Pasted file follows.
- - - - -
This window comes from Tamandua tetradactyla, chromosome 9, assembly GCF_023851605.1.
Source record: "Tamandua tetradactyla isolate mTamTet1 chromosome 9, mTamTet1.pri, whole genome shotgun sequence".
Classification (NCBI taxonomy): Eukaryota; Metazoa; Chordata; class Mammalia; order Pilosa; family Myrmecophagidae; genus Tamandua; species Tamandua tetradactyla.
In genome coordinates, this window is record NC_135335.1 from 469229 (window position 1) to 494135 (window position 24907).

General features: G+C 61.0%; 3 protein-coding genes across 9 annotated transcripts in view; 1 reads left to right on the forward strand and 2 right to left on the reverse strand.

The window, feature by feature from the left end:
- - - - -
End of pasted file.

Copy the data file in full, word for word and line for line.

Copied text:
This window comes from Tamandua tetradactyla, chromosome 9, assembly GCF_023851605.1.
Source record: "Tamandua tetradactyla isolate mTamTet1 chromosome 9, mTamTet1.pri, whole genome shotgun sequence".
Classification (NCBI taxonomy): Eukaryota; Metazoa; Chordata; class Mammalia; order Pilosa; family Myrmecophagidae; genus Tamandua; species Tamandua tetradactyla.
In genome coordinates, this window is record NC_135335.1 from 469229 (window position 1) to 494135 (window position 24907).

General features: G+C 61.0%; 3 protein-coding genes across 9 annotated transcripts in view; 1 reads left to right on the forward strand and 2 right to left on the reverse strand.

The window, feature by feature from the left end: